apply only to Jews and to those gentiles who live within the boundaries of Israel, and should
not be applied to gentiles. Christians have always rejected more than 90% of the book as not
literally applicable for the church age. However, while perhaps no other book in the Hebrew
Scriptures is so extensively ignored, Jesus--and later Paul--seized on one key text as of
For Jesus, Leviticus here gives us one of the two great commands that provides us with the
key both for living according to God's will and for proper interpretation of Scripture (Matthew
22:39). Paul (in this case even more radical than Jesus) makes no mention of the command to
love God (Matthew 22:37-8; Deuteronomy 6:5). Paul summarizes the entire Torah with the
command to love our neighbor. Paul then anticipates much modern philosophical "ethics" by
explaining what the Ten Commandments really sought to achieve:
According to Paul, not only minutiae in Leviticus but even the Ten Commandments are to be
interpreted according to the fundamental norms of love and not harming the neighbor!
Philosophical ethicists like to cite the war experience of a woman who "committed adultery" by
allowing a prison guard to have sex with her, so as to get his help in escaping and be united
with her husband and children. Probably Moses himself would have approved -- certainly Paul
would have (according to his interpretation of the Ten Commandments in Romans 13:8-10).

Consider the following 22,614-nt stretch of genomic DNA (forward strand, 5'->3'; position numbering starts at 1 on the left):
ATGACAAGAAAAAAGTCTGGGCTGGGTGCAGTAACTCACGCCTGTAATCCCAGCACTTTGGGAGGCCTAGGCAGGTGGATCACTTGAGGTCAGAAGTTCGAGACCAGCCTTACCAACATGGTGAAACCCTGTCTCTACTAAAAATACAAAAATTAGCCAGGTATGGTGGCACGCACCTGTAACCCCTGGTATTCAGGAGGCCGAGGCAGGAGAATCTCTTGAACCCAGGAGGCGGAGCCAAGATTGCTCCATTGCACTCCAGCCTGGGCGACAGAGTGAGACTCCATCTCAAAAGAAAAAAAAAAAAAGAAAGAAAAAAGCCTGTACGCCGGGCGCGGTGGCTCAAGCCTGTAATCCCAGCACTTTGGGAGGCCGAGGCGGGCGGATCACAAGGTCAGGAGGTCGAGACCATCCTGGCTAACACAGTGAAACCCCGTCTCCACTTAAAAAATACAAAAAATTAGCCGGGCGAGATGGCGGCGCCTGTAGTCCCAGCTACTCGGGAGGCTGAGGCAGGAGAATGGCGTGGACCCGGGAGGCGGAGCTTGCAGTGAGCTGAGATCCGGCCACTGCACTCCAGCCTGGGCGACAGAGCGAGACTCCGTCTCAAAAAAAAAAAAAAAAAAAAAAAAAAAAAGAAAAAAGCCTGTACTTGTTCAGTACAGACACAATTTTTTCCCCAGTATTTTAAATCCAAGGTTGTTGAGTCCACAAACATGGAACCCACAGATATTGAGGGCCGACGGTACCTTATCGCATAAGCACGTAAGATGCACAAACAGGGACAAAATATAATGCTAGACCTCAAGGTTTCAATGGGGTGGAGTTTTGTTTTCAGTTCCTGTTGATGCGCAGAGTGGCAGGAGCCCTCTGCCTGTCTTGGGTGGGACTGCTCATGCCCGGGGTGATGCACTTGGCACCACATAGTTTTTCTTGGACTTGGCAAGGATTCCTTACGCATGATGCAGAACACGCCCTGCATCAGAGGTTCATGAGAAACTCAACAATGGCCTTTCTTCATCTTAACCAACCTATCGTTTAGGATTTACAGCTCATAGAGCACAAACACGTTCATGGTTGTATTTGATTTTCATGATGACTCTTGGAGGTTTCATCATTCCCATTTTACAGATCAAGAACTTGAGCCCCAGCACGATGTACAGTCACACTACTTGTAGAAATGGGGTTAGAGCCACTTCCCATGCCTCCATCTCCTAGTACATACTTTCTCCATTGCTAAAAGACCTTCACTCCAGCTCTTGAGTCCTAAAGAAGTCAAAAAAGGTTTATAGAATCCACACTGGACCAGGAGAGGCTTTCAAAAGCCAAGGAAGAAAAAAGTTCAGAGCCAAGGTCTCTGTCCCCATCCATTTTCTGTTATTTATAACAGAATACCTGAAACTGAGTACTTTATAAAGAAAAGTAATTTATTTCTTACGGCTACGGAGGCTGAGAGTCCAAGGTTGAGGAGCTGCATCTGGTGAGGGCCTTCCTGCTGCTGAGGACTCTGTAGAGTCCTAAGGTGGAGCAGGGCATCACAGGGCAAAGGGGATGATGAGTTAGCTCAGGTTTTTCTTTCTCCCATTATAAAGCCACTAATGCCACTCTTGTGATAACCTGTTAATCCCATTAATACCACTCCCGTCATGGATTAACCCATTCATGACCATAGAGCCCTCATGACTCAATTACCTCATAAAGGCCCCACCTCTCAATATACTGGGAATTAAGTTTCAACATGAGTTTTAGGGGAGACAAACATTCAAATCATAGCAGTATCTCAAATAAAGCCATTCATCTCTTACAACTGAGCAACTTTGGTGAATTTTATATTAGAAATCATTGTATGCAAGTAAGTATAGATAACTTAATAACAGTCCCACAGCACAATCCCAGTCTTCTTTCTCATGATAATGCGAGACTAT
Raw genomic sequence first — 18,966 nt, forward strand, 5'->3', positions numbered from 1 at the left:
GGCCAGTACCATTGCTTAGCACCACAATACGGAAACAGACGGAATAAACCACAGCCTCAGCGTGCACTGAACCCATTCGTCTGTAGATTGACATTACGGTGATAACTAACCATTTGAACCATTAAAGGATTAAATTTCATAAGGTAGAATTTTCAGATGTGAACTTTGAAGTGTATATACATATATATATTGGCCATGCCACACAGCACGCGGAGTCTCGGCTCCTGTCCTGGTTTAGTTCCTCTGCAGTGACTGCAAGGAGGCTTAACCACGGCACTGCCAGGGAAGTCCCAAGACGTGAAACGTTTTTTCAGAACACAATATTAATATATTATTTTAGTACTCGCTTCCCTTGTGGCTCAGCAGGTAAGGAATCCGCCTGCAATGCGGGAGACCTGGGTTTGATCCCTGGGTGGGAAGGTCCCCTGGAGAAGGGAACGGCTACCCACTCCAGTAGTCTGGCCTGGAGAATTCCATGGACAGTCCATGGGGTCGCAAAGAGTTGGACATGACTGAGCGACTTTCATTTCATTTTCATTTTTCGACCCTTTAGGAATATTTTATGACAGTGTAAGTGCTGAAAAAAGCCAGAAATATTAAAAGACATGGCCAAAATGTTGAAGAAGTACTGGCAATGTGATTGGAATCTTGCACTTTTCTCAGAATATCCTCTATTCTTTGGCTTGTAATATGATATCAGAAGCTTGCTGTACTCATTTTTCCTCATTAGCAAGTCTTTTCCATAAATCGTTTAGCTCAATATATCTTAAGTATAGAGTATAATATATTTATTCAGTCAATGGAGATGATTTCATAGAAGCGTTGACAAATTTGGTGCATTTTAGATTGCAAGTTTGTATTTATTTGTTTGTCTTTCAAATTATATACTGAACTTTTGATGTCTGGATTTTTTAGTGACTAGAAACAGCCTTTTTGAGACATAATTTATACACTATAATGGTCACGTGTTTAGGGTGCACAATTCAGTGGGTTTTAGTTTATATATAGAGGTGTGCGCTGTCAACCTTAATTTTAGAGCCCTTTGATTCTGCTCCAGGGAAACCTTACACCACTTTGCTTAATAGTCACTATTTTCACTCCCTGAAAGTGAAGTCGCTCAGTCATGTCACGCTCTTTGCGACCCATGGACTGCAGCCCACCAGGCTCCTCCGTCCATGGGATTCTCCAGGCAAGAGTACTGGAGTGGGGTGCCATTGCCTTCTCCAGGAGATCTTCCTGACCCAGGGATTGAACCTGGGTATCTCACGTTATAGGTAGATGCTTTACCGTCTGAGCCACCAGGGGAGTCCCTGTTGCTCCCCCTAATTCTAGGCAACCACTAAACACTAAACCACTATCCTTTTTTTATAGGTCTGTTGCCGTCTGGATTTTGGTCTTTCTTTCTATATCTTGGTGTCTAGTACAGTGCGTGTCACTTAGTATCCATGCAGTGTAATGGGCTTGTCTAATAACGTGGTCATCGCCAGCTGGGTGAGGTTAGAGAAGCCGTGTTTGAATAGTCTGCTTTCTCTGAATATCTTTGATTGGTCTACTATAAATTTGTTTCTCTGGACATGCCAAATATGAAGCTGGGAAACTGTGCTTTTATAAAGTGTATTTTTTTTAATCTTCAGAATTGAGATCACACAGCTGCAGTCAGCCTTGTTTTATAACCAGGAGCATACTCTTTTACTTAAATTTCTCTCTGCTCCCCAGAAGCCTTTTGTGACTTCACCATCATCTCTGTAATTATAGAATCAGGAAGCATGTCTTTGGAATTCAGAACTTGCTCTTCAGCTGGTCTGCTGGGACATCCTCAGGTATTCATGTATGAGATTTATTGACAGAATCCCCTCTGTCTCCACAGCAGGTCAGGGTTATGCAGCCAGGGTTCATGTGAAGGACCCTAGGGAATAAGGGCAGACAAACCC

That lands the ball squarely on the legalistic-literalistic court: if you want to use the Bible (and
especially Paul) to build a modern case against "homosexuality," you have to demonstrate
how it harms the neighbor. Traditionalists' occasional flights of rhetoric over this strange
territory inevitably document the ignorance/bigotry involved (and prove quite entertaining to
anyone with minimum scientific knowledge about homosexuality). However, despite the
entertainment value (like TV reruns), it really begins to get tiring to remind arrogant advocates
of male superiority and patriarchy that women also exist and that lesbians too are
"homosexuals" (and that AIDS, for instance, is not transmitted through lesbian sexual
practices). Sexual acts that express love and do no harm to our neighbor are not prohibited by
Leviticus when that book is interpreted according to its own most fundamental insight,
expounded in the teaching of Jesus and of Paul.
Precisely in Romans the Apostle Paul gives us a second example of the kind of careful,
thoughtful, "critical" use of Leviticus that Christians and modern Jews must exemplify when
they use the book. In Romans 10:5 Paul quotes Leviticus 18:5 as indicating (at least in a
common misinterpretation of his day) that doing the law was the way to earn God's favor and
live --but then in Romans 10:6-8 Paul quotes Deuteronomy 30:12-14 to prove that justification
is by faith alone, not by doing works of the law. Literally, Paul quotes the "Moses" of
Deuteronomy in order to refute the "Moses" of Leviticus! Traditionalist commentaries on
Romans and Leviticus sleepily muddle through these texts without a blink, much less waking